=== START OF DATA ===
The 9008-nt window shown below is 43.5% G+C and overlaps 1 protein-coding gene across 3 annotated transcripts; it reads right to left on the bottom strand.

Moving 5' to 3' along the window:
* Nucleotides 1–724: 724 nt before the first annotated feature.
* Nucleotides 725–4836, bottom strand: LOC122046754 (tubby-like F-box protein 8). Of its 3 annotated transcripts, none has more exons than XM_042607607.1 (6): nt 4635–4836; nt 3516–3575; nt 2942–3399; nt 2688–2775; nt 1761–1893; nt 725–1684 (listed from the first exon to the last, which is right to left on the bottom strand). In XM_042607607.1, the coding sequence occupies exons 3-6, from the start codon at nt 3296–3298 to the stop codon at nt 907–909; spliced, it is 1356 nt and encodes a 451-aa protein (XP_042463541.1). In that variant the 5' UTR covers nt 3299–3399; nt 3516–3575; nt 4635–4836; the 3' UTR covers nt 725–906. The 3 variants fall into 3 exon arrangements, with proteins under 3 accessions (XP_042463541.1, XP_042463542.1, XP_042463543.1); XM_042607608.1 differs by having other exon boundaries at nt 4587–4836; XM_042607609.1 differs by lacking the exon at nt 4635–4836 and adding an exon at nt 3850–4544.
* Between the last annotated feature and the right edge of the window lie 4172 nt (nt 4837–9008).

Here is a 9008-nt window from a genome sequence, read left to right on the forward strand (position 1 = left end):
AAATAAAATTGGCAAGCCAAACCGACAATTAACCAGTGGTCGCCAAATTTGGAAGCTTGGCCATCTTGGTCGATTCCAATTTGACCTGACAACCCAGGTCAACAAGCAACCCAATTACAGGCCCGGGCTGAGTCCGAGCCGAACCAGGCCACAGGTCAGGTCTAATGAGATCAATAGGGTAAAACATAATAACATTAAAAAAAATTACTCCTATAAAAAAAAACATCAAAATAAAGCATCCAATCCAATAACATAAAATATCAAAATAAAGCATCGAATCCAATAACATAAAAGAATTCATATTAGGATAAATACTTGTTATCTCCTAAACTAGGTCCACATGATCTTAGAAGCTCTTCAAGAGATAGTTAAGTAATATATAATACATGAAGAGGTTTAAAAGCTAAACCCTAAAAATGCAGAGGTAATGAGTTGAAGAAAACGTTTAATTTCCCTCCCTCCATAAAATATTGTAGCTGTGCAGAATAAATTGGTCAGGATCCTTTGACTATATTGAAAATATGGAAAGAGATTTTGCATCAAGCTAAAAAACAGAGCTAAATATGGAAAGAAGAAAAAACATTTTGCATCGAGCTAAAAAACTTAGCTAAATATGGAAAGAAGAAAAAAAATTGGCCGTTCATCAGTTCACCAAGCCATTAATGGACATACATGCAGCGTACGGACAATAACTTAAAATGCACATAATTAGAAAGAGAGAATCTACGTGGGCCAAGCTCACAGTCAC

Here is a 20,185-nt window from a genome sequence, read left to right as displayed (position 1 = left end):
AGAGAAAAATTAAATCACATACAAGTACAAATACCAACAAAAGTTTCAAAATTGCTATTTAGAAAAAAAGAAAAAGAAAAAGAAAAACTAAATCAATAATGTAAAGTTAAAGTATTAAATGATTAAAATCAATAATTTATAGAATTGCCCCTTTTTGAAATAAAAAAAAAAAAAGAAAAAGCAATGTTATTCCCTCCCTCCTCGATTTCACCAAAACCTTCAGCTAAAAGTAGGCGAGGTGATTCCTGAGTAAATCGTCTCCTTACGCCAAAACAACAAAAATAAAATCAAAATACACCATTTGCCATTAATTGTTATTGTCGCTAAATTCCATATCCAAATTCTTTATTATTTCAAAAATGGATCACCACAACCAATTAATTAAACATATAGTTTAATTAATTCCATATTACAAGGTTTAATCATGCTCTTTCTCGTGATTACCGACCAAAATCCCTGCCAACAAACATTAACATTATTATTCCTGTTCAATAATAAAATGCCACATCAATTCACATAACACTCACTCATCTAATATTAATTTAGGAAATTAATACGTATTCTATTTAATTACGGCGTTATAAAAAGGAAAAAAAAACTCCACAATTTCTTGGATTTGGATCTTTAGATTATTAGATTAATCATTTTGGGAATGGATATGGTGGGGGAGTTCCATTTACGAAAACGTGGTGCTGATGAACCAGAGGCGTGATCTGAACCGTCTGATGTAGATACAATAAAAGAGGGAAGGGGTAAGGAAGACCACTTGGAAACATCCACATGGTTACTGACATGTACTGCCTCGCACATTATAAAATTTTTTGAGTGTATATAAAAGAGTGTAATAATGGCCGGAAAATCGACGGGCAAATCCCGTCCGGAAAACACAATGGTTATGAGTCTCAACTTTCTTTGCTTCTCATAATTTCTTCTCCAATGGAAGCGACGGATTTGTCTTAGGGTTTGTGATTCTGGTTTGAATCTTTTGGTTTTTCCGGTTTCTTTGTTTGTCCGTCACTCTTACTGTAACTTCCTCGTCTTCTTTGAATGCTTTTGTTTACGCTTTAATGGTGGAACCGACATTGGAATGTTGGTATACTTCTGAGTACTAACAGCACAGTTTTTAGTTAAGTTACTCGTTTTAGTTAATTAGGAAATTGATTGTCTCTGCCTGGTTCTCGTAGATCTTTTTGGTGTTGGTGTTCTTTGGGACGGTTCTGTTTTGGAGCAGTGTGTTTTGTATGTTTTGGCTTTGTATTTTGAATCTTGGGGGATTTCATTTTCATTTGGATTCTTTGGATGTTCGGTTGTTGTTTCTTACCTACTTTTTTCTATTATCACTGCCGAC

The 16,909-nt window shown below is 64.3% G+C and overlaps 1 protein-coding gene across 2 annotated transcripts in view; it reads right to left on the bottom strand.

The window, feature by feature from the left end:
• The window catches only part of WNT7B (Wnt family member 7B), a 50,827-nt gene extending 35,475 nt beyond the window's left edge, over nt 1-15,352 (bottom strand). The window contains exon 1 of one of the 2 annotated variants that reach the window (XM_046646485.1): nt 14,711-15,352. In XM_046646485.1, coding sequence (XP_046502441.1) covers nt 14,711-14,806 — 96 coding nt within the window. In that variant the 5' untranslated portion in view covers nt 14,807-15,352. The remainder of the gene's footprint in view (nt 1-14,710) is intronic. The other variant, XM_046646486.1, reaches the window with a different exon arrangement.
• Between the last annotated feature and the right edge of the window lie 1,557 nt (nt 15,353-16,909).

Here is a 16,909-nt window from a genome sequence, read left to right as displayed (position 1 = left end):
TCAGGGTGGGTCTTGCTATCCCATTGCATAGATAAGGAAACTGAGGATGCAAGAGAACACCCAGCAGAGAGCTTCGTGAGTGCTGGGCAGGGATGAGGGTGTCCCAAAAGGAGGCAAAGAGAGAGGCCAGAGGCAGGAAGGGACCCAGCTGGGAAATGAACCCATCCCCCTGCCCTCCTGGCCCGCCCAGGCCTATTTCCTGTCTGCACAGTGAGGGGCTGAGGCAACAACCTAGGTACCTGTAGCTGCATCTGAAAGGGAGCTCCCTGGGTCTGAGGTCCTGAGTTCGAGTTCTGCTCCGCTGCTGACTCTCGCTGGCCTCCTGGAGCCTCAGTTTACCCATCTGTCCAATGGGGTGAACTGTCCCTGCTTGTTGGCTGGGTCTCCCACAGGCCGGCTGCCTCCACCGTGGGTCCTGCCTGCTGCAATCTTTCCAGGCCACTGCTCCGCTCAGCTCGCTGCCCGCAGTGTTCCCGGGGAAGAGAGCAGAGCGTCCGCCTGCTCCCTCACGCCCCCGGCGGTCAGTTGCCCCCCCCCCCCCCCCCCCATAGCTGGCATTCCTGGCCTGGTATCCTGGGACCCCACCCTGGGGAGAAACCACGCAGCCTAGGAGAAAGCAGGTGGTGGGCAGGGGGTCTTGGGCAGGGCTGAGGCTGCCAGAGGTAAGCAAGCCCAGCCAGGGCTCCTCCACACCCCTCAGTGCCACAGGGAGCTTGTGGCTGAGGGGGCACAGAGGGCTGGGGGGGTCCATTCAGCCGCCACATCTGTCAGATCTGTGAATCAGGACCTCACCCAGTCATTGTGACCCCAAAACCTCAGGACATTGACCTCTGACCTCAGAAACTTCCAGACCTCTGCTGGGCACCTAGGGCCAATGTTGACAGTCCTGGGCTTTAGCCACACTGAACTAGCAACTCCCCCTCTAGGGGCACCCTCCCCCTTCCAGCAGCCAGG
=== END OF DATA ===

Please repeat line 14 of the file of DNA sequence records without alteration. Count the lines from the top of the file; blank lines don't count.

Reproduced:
Here is a 16,909-nt window from a genome sequence, read left to right as displayed (position 1 = left end):